Benjamin Davies

See other motorhome reviews written by Benjamin Davies

Read the Practical Motorhome review for the expert verdict on the Adria 4Twin


The 4Twin has a factory-fitted steel high-top and offers an electric entry step. There’s alternative access into the ’van, too, through the rear door.

The rear side windows are darkened and double-glazed windows; Adria was the first imported brand to meet with NCC motorhome approval. It has white front bumpers, with a grey insert around the grille, and a black rear bumper. There are minimal splashes of graphic colour along its sidewalls. The gas locker is on board, in the back of the kitchenette.

High-tops can mostly be used all year round, and with the Adria having onboard fresh-water tanks, it’s a possibility.

Step inside the 4Twin and you’d think you’d walked into a compact coachbuilt. There’s a twin dinette up front on the nearside, a kitchenette on the offside, a corner washroom and, uniquely for a camper conversion, longitudinal bunk beds at the rear.

On the road

The Adria is powered by the 2.3-litre 120 MultiJet engine, which offers plenty of power for a sub-6m van, although there is the option to upgrade to the 3.0-litre 160 MultiJet. The maximum weight of 3300kg is good news for younger motorcaravanners in terms of driving licence restrictions at home and abroad, and there's a decent payload for four people.

The Ducato cabin feels rather commercial with its plain fascia, lack of cab carpet and shortage of drinks holders for the cab occupants. With a twin dinette rear of the cab, only the driver’s seat swivels. The 4Twin prototype came with cab air conditioning. At under 6m long, it has a short footprint and will pose no parking problems in terms of length.

There are two belted, forward-facing rear passenger seats and a twin dinette, but the rear seats are very upright and the squab cushions tend to slide around in transit.

Lounging & dining

The 4Twin seats five with the driver’s seat swivelled, but it is not the most sociable of lounges, and knee-knocking might be an issue for taller users.

The Adria’s table, which is stored in a locker over the cab seats, clips to a wall rail, too. Also, with the sliding door open, the table can be removed and clipped to another rail at the rear of the kitchenette so you can sit outside and use it as a picnic table.


Kitchens and washrooms are often compromised when you’re struggling for space in 
a small van conversion, and there is evidence of this here. The 4Twin offers a two-burner hob, without spark ignition, and a small sink. It also has a towel rail on the locker door, a drawer for the cutlery, and sufficient lighting overhead, but no extractor fan.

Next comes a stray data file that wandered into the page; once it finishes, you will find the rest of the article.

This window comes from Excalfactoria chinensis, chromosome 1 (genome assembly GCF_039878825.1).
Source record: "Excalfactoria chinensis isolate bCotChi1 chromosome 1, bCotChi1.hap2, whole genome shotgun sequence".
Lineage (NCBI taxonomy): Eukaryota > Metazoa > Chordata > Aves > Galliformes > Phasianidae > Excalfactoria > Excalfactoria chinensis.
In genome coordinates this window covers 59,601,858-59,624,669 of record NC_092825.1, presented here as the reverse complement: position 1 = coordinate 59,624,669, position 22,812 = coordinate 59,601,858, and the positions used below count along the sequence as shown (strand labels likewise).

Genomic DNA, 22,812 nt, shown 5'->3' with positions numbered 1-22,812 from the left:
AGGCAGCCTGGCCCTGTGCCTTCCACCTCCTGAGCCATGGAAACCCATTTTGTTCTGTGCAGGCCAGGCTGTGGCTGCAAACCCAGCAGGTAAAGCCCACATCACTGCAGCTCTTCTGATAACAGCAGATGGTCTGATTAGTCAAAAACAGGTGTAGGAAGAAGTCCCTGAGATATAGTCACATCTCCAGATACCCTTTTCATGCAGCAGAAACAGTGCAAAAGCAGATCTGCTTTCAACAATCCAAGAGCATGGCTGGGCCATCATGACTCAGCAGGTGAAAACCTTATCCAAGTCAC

There’s a grill with spark ignition and an old-style Dometic RM4231 fridge-freezer sitting alongside its kitchen unit. Altogether, it’s enough to boil an egg or cook kippers for your breakfast, but not much else.


The upper bunk measures 195 x 75cm, thanks to a hinged bed extension that buckles to the ceiling in transit so it doesn’t sit on the heads of passengers. The lower bunk measures 170 x 75cm. The dinette converts to a large double by sliding out the seat bases and hinging the table at its knee to fill the gap between the seat benches. The result is not the flattest bed we’ve seen but, remember, the 4Twin is not yet in full production (at the time of this test).

A curtain draws across behind the cab seats, but there’s no privacy curtain for the occupants of the bunk beds. They both have large, child-friendly push-button lights.


There's a full-size washroom, with a large C250-style Thetford toilet, and the tap doubles 
as a telescoping shower head (which must be hand held). There’s also a cupboard for toiletries, and a shower curtain to protect the rear doors and wooden overhead locker from a soaking.


As well as all the usual cupboards, lockers and wardrobes, the 4Twin effectively offers a rear garage by raising the lower bunk and fastening it at 90 degrees by means of a wing nut.

Technical specs

Travel seats4
Waste water90L
External Options
Electric step
Kitchen Equipment
Dometic Fridge, 2-burner gas hob, Separate grill
Thetford C-250 toilet, Shower curtain
Truma Gas/Electric heater, Truma Electric/Gas water heater


A quart in a pint pot, with bunk beds large enough to sleep teenagers, at a brilliant starting price



  • Sleeps four in a unique and serviceable layout


  • Lounging area is rather cramped; you won't be cooking any gourmet feasts in the kitchen